5  Function minimization with autograd

In the last two chapters, we’ve learned about tensors and automatic differentiation. In the upcoming two, we take a break from studying torch mechanics and, instead, find out what we’re able to do with what we already have. Using nothing but tensors, and supported by nothing but autograd, we can already do two things:

In this chapter, we start with minimization, and leave the network to the next one.

5.1 An optimization classic

In optimization research, the Rosenbrock function is a classic. It is a function of two variables; its minimum is at (1,1). If you take a look at its contours, you see that the minimum lies inside a stretched-out, narrow valley (fig. 5.1):

Contour plot of a function in two variables, where the small function values lie inside a stretched-out, narrow valley.

Figure 5.1: Rosenbrock function.

Here is the function definition. a and b are parameters that can be freely chosen; the values we use here are a frequent choice.

a <- 1
b <- 5

rosenbrock <- function(x) {
  x1 <- x[1]
  x2 <- x[2]
  (a - x1)^2 + b * (x2 - x1^2)^2

5.2 Minimization from scratch

The scenario is the following. We start at some given point (x1,x2), and set out to find the location where the Rosenbrock function has its minimum.

We follow the strategy outlined in the previous chapter: compute the function’s gradient at our current position, and use it to go the opposite way. We don’t know how far to go; if we take too big a big step we may easily overshoot. (If you look back at the contour plot, you see that if you were standing at one of the steep cliffs east or west of the minimum, this could happen very fast.)

Thus, it is best to proceed iteratively, taking moderate steps and re-evaluating the gradient every time.

In a nutshell, the optimization procedure then looks somewhat like this:


# attention: this is not the correct procedure yet!

for (i in 1:num_iterations) {

  # call function, passing in current parameter value
  value <- rosenbrock(x)

  # compute gradient of value w.r.t. parameter

  # manually update parameter, subtracting a fraction
  # of the gradient
  # this is not quite correct yet!
  x$sub_(lr * x$grad)

As written, this code snippet demonstrates our intentions, but it’s not quite correct (yet). It is also missing a few prerequisites: Neither the tensor x nor the variables lr and num_iterations have been defined. Let’s make sure we have those ready first. lr, for learning rate, is the fraction of the gradient to subtract on every step, and num_iterations is the number of steps to take. Both are a matter of experimentation.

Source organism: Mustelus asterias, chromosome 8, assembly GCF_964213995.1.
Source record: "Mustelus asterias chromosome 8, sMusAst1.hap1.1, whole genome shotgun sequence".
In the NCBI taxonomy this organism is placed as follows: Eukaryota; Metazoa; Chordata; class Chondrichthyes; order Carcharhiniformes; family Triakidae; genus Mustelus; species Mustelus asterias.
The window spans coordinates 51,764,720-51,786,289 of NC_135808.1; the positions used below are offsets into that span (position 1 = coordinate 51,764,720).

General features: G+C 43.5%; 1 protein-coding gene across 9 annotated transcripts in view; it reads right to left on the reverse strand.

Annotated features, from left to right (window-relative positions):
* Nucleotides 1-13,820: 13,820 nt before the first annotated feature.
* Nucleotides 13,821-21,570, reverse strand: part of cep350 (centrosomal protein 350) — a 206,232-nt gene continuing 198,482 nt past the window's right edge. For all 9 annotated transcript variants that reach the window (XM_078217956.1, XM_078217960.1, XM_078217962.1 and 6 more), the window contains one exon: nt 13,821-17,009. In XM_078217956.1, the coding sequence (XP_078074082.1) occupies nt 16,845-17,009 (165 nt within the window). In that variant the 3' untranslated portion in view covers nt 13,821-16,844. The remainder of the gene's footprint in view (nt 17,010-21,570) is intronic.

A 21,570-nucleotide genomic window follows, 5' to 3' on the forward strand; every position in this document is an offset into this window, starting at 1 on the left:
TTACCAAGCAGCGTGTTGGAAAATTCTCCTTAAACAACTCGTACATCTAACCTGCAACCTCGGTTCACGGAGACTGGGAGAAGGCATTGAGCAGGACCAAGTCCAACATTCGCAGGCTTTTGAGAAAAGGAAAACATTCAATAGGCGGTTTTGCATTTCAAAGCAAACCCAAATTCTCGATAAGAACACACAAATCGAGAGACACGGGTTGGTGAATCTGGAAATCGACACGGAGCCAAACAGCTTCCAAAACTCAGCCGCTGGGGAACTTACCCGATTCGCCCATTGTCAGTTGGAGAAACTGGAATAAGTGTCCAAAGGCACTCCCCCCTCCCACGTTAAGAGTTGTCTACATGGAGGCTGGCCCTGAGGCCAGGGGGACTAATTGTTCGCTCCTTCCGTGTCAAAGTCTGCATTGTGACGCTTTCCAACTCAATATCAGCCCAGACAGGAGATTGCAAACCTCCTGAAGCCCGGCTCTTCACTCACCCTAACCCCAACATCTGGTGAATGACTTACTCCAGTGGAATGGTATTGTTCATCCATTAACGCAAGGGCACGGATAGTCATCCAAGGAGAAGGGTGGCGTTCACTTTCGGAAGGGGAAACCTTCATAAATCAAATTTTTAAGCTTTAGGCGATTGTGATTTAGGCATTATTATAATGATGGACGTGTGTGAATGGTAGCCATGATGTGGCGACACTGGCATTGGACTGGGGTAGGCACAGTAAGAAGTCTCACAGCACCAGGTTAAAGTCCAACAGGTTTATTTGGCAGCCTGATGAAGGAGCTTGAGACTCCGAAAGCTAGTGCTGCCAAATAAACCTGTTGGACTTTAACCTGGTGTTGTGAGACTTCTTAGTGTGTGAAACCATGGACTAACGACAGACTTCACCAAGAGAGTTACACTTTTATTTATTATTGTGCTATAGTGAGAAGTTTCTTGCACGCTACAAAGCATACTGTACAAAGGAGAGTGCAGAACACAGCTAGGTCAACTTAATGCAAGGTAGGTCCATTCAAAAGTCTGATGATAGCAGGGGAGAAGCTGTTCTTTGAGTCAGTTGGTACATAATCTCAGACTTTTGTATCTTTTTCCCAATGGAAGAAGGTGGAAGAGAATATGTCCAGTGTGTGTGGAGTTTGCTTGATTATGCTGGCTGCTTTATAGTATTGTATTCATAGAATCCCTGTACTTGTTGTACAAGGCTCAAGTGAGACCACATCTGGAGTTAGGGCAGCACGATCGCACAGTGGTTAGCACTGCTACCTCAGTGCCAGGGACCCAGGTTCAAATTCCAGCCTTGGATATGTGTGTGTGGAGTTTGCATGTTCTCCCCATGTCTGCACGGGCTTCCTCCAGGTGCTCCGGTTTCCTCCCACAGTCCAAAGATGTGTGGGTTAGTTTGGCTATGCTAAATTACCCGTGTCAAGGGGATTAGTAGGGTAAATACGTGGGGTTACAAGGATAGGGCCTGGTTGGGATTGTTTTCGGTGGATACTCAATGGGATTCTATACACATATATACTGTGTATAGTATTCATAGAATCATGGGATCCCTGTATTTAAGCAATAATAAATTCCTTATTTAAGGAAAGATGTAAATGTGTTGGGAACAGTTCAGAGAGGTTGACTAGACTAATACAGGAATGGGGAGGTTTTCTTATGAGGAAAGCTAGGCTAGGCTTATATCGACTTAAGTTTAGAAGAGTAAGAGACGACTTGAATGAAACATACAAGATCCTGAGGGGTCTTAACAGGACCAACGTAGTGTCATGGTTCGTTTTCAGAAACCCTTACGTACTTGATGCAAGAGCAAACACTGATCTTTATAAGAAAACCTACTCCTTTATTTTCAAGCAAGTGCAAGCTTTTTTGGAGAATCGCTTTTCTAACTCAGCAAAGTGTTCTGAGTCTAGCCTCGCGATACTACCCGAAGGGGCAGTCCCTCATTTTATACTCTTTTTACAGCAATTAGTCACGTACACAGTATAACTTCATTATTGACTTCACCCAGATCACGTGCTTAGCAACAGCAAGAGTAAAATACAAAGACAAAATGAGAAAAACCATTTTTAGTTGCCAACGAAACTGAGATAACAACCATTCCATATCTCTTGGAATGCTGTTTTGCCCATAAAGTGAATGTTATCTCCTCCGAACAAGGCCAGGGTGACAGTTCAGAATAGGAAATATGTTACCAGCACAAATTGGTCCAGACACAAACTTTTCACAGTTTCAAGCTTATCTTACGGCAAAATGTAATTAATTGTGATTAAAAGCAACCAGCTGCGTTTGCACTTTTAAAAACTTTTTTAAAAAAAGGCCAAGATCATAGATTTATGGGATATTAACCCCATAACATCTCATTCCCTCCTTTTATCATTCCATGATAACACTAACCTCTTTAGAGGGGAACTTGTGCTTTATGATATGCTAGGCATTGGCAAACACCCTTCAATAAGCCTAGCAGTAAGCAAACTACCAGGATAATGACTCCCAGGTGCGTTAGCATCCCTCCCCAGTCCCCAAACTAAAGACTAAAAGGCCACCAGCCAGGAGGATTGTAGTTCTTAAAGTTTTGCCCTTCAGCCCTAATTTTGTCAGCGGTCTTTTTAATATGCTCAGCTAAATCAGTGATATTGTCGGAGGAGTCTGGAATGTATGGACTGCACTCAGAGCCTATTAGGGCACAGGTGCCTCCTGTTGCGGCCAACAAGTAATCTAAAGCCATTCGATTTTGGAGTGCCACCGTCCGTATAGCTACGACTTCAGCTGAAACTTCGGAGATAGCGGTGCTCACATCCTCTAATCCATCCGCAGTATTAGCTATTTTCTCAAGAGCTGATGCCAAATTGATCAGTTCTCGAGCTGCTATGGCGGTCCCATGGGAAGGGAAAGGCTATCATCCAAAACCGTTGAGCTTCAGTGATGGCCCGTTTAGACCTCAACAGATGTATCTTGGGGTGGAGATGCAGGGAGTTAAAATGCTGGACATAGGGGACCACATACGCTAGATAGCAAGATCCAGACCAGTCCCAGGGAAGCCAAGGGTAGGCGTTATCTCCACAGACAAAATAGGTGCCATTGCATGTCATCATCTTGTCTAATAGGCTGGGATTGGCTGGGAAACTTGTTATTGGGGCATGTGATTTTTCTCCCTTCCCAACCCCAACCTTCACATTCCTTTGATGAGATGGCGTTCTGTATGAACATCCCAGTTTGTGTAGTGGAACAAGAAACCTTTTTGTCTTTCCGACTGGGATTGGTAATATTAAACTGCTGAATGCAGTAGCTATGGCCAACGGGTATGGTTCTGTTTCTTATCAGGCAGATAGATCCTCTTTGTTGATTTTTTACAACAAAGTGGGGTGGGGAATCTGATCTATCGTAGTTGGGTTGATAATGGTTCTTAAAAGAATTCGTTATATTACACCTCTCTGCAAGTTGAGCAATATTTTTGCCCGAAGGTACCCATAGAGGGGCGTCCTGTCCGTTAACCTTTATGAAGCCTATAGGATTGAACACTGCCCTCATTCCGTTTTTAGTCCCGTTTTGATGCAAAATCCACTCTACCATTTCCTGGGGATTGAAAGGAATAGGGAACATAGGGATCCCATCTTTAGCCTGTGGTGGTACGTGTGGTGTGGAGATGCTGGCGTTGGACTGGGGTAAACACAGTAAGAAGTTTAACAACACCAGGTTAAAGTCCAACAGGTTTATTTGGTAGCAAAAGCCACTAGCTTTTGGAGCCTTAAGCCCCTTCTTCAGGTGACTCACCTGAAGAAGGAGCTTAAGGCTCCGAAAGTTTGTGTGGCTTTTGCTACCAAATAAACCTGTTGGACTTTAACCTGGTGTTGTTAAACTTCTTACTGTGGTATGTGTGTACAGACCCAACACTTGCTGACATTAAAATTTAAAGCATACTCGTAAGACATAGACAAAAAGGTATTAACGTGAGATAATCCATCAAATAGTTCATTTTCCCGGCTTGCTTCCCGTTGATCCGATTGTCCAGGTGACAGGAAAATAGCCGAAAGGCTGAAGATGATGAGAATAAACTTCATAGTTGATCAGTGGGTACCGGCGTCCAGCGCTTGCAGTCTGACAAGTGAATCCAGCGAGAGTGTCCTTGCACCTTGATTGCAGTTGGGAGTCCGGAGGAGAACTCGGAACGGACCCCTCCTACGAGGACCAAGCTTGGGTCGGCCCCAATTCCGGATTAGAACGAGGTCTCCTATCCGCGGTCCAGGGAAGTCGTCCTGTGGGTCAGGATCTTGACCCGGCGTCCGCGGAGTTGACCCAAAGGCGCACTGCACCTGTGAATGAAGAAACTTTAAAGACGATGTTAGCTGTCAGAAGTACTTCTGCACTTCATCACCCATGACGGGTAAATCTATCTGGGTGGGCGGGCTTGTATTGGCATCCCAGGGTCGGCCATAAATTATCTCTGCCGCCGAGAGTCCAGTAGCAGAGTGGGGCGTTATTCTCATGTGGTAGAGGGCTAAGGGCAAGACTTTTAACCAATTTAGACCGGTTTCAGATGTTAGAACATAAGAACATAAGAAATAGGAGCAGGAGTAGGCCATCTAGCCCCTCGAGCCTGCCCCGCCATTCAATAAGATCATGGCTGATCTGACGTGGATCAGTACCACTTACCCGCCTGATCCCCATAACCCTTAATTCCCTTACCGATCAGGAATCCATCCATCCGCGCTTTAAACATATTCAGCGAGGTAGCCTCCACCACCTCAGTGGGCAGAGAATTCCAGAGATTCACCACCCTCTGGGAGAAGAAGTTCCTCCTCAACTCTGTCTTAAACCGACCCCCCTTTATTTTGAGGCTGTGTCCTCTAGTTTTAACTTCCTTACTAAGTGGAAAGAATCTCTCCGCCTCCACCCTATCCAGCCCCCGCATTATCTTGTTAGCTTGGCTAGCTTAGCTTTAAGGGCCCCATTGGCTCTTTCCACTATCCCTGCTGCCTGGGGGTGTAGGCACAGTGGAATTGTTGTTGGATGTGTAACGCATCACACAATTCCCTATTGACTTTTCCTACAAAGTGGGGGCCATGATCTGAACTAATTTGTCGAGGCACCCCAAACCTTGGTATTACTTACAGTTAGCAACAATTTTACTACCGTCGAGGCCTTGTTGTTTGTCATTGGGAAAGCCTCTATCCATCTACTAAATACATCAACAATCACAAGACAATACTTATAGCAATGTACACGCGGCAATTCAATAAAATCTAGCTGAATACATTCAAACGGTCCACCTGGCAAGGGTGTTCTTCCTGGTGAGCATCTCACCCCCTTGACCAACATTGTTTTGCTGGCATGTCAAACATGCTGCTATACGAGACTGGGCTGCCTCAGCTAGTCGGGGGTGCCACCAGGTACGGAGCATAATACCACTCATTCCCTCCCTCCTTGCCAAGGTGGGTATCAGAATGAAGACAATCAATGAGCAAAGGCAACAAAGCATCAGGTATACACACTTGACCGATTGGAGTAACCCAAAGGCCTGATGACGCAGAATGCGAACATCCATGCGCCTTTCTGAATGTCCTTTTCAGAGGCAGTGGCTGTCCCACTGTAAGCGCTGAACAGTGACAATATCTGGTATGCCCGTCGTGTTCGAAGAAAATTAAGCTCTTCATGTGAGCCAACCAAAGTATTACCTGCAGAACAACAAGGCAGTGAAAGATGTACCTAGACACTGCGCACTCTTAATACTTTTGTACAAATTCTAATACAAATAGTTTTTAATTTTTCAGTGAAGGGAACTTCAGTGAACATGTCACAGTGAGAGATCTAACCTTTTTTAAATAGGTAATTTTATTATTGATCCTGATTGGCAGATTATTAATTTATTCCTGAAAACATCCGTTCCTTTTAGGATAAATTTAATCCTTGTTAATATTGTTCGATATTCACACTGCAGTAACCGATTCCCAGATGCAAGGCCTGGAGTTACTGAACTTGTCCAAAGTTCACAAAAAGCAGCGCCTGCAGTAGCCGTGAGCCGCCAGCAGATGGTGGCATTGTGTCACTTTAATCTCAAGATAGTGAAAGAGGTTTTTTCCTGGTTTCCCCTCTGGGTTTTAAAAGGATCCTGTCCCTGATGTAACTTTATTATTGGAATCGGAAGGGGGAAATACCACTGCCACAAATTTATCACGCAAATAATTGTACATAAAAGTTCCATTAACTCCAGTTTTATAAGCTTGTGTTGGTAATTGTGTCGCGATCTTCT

lr <- 0.01

num_iterations <- 1000

x is the parameter to optimize, that is, it is the function input that hopefully, at the end of the process, will yield the minimum possible function value. This makes it the tensor with respect to which we want to compute the function value’s derivative. And that, in turn, means we need to create it with requires_grad = TRUE:

x <- torch_tensor(c(-1, 1), requires_grad = TRUE)

The starting point, (-1,1), here has been chosen arbitrarily.

Now, all that remains to be done is apply a small fix to the optimization loop. With autograd enabled on x, torch will record all operations performed on that tensor, meaning that whenever we call backward(), it will compute all required derivatives. However, when we subtract a fraction of the gradient, this is not something we want a derivative to be calculated for! We need to tell torch not to record this action, and that we can do by wrapping it in with_no_grad().

There’s one other thing we have to tell it. By default, torch accumulates the gradients stored in grad fields. We need to zero them out for every new calculation, using grad$zero_().

Taking into account these considerations, the parameter update should look like this:

  x$sub_(lr * x$grad)

Here is the complete code, enhanced with logging statements that make it easier to see what is going on.

num_iterations <- 1000

lr <- 0.01

x <- torch_tensor(c(-1, 1), requires_grad = TRUE)

for (i in 1:num_iterations) {
  if (i %% 100 == 0) cat("Iteration: ", i, "\n")

  value <- rosenbrock(x)
  if (i %% 100 == 0) {
    cat("Value is: ", as.numeric(value), "\n")

  if (i %% 100 == 0) {
    cat("Gradient is: ", as.matrix(x$grad), "\n")

    x$sub_(lr * x$grad)
Iteration:  100 
Value is:  0.3502924 
Gradient is:  -0.667685 -0.5771312 

Iteration:  200 
Value is:  0.07398106 
Gradient is:  -0.1603189 -0.2532476 

Iteration:  300 
Value is:  0.02483024 
Gradient is:  -0.07679074 -0.1373911 

Iteration:  400 
Value is:  0.009619333 
Gradient is:  -0.04347242 -0.08254051 

Iteration:  500 
Value is:  0.003990697 
Gradient is:  -0.02652063 -0.05206227 

Iteration:  600 
Value is:  0.001719962 
Gradient is:  -0.01683905 -0.03373682 

Iteration:  700 
Value is:  0.0007584976 
Gradient is:  -0.01095017 -0.02221584 

Iteration:  800 
Value is:  0.0003393509 
Gradient is:  -0.007221781 -0.01477957

Iteration:  900 
Value is:  0.0001532408 
Gradient is:  -0.004811743 -0.009894371 

Iteration:  1000 
Value is:  6.962555e-05 
Gradient is:  -0.003222887 -0.006653666 

After thousand iterations, we have reached a function value lower than 0.0001. What is the corresponding (x1,x2)-position?

[ CPUFloatType{2} ]

This is rather close to the true minimum of (1,1). If you feel like, play around a little, and try to find out what kind of difference the learning rate makes. For example, try 0.001 and 0.1, respectively.

In the next chapter, we will build a neural network from scratch. There, the function we minimize will be a loss function, namely, the mean squared error arising from a regression problem.